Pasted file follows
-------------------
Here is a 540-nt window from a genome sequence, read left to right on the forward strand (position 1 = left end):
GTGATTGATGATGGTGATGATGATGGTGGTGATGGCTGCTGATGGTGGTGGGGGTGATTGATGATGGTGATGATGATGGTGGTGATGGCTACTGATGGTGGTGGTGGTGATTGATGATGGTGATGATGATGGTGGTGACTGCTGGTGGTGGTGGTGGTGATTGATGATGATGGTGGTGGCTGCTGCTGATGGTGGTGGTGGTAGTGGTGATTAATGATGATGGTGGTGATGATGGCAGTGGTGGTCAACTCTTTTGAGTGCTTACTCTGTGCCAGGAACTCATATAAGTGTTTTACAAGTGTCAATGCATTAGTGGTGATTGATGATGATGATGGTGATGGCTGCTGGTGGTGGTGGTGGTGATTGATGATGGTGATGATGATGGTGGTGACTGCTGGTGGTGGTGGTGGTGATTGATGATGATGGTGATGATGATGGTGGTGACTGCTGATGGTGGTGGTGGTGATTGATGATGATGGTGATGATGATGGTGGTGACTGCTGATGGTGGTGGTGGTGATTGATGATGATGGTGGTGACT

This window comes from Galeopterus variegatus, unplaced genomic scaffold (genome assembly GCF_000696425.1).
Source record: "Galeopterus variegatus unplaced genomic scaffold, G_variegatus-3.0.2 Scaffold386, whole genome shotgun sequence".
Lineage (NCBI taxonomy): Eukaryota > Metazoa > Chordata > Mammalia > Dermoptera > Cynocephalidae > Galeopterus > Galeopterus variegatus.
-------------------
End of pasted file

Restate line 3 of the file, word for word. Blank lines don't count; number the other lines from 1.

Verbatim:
This window comes from Galeopterus variegatus, unplaced genomic scaffold (genome assembly GCF_000696425.1).